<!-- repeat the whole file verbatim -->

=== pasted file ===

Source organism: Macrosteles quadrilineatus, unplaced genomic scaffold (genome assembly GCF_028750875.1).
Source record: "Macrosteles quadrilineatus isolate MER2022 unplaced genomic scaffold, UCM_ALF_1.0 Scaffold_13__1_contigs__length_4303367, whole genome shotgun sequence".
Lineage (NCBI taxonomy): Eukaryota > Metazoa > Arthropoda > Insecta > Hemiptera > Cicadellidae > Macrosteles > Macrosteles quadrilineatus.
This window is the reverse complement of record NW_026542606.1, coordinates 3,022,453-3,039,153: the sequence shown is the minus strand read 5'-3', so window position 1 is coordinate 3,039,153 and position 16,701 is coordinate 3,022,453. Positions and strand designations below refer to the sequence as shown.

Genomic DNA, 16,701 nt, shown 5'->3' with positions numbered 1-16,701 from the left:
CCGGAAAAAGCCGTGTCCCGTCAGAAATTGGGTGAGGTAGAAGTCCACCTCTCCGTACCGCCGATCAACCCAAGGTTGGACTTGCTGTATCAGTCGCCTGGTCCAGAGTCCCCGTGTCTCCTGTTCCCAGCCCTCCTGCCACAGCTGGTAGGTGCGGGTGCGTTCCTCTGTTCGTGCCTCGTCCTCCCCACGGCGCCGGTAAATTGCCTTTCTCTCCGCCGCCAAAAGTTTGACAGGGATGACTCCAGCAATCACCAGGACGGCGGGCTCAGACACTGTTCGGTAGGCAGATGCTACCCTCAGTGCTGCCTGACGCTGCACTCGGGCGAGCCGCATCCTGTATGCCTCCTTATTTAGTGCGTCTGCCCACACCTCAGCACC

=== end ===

Source organism: Macrosteles quadrilineatus, unplaced genomic scaffold (genome assembly GCF_028750875.1).
Source record: "Macrosteles quadrilineatus isolate MER2022 unplaced genomic scaffold, UCM_ALF_1.0 Scaffold_13__1_contigs__length_4303367, whole genome shotgun sequence".
Lineage (NCBI taxonomy): Eukaryota > Metazoa > Arthropoda > Insecta > Hemiptera > Cicadellidae > Macrosteles > Macrosteles quadrilineatus.
This window is the reverse complement of record NW_026542606.1, coordinates 3,022,453-3,039,153: the sequence shown is the minus strand read 5'-3', so window position 1 is coordinate 3,039,153 and position 16,701 is coordinate 3,022,453. Positions and strand designations below refer to the sequence as shown.

Genomic DNA, 16,701 nt, shown 5'->3' with positions numbered 1-16,701 from the left:
CCGGAAAAAGCCGTGTCCCGTCAGAAATTGGGTGAGGTAGAAGTCCACCTCTCCGTACCGCCGATCAACCCAAGGTTGGACTTGCTGTATCAGTCGCCTGGTCCAGAGTCCCCGTGTCTCCTGTTCCCAGCCCTCCTGCCACAGCTGGTAGGTGCGGGTGCGTTCCTCTGTTCGTGCCTCGTCCTCCCCACGGCGCCGGTAAATTGCCTTTCTCTCCGCCGCCAAAAGTTTGACAGGGATGACTCCAGCAATCACCAGGACGGCGGGCTCAGACACTGTTCGGTAGGCAGATGCTACCCTCAGTGCTGCCTGACGCTGCACTCGGGCGAGCCGCATCCTGTATGCCTCCTTATTTAGTGCGTCTGCCCACACCTCAGCACC